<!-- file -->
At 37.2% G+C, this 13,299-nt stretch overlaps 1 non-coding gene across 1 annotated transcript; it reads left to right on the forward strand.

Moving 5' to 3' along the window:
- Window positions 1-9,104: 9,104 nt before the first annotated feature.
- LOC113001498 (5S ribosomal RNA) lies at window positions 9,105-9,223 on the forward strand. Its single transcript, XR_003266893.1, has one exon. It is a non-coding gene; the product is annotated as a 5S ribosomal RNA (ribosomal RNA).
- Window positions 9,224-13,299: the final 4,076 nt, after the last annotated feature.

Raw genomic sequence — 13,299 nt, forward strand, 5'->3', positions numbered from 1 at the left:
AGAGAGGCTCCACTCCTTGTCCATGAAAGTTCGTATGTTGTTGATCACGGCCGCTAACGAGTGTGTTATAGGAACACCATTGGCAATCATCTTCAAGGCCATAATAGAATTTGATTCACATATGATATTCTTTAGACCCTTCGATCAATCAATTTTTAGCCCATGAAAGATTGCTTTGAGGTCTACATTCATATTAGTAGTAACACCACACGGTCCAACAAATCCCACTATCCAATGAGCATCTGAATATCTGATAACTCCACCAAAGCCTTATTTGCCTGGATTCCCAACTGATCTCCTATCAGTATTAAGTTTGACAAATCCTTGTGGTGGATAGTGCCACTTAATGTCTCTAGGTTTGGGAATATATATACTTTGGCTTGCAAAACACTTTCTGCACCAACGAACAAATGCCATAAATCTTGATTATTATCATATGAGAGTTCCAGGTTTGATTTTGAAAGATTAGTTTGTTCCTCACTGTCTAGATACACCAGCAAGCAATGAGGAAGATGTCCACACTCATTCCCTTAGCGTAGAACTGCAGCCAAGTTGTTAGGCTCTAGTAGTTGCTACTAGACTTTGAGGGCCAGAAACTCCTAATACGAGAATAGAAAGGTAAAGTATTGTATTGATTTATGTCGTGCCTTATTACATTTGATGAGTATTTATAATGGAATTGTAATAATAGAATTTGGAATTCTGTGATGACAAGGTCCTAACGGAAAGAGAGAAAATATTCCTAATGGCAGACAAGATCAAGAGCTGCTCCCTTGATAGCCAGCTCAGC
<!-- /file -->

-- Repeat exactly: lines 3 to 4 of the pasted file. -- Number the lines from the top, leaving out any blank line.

- Window positions 1-9,104: 9,104 nt before the first annotated feature.
- LOC113001498 (5S ribosomal RNA) lies at window positions 9,105-9,223 on the forward strand. Its single transcript, XR_003266893.1, has one exon. It is a non-coding gene; the product is annotated as a 5S ribosomal RNA (ribosomal RNA).